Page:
Time to Get Serious About IPv6

April 4th, 2016
Time to Get Serious About IPv6
If you work with networking systems, you’ve probably, by now, at least heard of IPv6, the next-generation Internet Protocol. And you probably haven’t done much else with it, either. Many commercial businesses haven’t. In 2011, the Internet Authority for Names and Addresses (IANA) allocated the last IPv4 address blocks (the addressing scheme and protocol most people just call “IP”) to the Regional Internet Registries (RIRs). Earlier this fall, the American Registry of Internet Numbers (ARIN), the RIR for the Americas, announced that its remaining inventory of IPv4 address blocks had reached zero. 
 
While the 2011 milestone for IANA was largely read as a sign of what was coming, it had little direct impact on, really, anyone in the enterprise world. But the ARIN announcement marks a significant change in the future of Internet connectivity in the US and the rest of the world. At this point, it is effectively impossible to request IPv4 address space directly from ARIN, which means that any new IPv4 allocations that a company may need will be bound to one of their ISPs, limiting portability and forcing a strong dependence on that provider. Providers are getting increasingly stingy with their allocations as well, since the ARIN well has run dry and they are now drawing down their own remaining inventory of address space to fulfill customer requests, which limits their own ability to expand their customer base.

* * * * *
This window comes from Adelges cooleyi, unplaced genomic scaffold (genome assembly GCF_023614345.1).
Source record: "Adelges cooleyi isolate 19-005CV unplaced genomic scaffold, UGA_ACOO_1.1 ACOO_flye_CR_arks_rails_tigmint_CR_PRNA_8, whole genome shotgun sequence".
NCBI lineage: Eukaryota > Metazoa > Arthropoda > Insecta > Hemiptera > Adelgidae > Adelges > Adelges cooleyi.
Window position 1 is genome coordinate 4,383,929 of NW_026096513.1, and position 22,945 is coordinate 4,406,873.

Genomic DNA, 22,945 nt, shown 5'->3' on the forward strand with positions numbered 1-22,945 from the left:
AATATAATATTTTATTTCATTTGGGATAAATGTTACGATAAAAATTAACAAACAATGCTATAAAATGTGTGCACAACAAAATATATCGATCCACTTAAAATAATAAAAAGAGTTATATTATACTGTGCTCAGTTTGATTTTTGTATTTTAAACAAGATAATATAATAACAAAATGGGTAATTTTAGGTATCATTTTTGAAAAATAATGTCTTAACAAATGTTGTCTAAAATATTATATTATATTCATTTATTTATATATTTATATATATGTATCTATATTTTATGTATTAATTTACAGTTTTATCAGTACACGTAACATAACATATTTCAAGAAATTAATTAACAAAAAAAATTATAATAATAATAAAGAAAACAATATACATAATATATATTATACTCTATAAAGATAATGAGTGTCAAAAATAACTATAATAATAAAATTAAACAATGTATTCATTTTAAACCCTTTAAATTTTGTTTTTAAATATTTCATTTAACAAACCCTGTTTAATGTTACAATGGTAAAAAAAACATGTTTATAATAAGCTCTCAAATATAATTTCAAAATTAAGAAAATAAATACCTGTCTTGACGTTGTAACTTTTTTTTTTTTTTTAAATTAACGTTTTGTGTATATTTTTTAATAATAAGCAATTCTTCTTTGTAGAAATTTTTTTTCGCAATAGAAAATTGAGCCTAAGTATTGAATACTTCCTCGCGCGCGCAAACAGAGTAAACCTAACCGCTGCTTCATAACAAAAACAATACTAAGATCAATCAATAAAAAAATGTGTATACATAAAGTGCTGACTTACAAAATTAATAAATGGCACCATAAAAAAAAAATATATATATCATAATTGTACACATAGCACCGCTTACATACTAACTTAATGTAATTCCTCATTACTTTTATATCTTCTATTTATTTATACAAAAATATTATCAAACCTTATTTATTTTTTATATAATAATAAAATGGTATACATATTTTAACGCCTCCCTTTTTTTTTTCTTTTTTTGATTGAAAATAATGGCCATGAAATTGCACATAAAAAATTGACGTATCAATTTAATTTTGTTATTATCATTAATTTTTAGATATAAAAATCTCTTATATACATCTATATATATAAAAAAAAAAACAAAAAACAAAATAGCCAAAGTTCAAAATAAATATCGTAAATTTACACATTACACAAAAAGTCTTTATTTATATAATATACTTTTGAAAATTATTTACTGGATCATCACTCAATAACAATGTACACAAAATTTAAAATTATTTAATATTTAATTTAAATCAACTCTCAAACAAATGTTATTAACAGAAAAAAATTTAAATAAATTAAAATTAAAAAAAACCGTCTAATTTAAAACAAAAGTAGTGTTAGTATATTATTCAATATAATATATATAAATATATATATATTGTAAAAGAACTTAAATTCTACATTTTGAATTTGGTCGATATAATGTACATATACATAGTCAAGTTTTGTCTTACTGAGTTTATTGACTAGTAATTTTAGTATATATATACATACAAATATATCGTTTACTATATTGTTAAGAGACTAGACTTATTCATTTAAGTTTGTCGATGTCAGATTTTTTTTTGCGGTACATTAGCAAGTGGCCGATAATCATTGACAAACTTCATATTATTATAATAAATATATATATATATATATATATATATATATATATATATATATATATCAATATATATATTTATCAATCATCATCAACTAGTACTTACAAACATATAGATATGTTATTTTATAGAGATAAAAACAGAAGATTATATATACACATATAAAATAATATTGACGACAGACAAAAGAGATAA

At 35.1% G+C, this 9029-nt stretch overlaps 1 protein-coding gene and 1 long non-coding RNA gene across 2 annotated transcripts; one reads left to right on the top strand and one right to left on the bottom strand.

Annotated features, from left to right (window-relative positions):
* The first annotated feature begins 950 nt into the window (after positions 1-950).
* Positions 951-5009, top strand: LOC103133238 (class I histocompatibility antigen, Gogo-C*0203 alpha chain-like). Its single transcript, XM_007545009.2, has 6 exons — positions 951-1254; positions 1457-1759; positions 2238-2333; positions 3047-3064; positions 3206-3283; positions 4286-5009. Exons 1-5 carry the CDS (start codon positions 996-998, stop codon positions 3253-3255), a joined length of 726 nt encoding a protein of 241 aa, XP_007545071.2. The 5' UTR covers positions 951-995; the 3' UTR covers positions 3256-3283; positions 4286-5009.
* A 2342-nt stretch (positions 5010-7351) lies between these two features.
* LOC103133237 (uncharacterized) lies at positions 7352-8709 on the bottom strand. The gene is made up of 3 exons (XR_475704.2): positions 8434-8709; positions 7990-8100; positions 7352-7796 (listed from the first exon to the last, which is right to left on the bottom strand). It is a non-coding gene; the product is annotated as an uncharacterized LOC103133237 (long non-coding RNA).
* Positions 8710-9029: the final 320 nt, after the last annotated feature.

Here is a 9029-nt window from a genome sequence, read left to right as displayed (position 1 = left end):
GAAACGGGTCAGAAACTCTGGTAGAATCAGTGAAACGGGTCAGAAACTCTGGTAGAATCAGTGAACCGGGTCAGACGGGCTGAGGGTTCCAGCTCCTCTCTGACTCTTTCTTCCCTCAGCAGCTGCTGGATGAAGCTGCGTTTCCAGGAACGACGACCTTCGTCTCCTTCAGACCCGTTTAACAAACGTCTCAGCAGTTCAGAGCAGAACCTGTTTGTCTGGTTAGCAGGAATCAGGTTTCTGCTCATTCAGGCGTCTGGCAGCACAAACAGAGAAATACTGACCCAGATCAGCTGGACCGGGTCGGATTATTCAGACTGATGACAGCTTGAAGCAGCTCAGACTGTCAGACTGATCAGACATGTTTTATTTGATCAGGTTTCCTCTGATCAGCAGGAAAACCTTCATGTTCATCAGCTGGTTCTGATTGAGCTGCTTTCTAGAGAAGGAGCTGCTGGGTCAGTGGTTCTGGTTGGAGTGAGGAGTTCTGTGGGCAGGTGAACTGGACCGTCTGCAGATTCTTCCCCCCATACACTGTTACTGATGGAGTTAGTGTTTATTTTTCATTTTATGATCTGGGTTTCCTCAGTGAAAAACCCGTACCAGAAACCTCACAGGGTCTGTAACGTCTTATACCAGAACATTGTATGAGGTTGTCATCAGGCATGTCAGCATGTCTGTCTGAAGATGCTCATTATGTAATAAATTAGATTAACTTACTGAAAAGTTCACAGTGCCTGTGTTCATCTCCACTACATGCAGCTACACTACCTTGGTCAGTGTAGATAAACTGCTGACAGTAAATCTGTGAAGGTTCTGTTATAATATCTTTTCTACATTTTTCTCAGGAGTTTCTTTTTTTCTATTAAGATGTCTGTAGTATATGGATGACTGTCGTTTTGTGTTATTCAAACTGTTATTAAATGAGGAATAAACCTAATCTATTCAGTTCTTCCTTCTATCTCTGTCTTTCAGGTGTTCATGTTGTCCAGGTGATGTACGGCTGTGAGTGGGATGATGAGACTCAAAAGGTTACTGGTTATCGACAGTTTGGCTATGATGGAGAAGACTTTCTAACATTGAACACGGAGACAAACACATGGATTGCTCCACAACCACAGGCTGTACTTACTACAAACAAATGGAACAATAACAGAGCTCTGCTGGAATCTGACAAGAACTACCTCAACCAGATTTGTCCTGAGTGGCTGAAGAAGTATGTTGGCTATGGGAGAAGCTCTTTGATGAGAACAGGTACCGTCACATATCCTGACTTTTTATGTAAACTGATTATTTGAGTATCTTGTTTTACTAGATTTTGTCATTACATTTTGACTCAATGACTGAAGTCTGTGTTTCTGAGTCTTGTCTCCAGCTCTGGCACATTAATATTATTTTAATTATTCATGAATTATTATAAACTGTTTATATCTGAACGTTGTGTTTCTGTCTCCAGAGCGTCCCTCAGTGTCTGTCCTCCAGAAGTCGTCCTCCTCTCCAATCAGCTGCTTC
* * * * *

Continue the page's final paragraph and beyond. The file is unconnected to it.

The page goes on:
Aside from the challenges of getting new IPv4 space, the lack of IPv6 deployment in the enterprise threatens the continuity of global reachability on the Internet. As the last drops of IPv4 space are allocated, a day will come in the near future when an ISP can no longer issue IPv4 space to a new customer. At this point, some businesses and/or consumers will be forced to use IPv6 for their Internet connectivity. The impact of this will be far-reaching, as IPv4 and IPv6 are not natively interoperable. The IPv6-only entities on the Internet will not be able to communicate with the IPv4-only entities on the Internet. This may interrupt communications and commerce. 
 
So, the time to act is now, but how do we start? Here are a few ideas for an approach: 
 
1) The first step is gaining some familiarity with IPv6 in general so that you (as your company’s network engineer) have some idea of how the protocol works and how it differs from IPv4 (there are some significant differences). There are good resources available from Wikipedia and Cisco covering the protocol basics, drivers, and approaches to deployment. 
 
2) Start experimenting with IPv6 on a very small scale. Hurricane Electric provides the tunnelbroker.net service, which provides free IPv6 addresses and services over a tunnel across the IPv4 Internet. These tunnels can even terminate right on your laptop or home router. I’ve been running IPv6 from my home network for years via the Tunnel Broker service. Example configurations are provided for nearly every OS, and a free certification track is available to assist you in getting familiar with the terms, concepts, and operation of IPv6.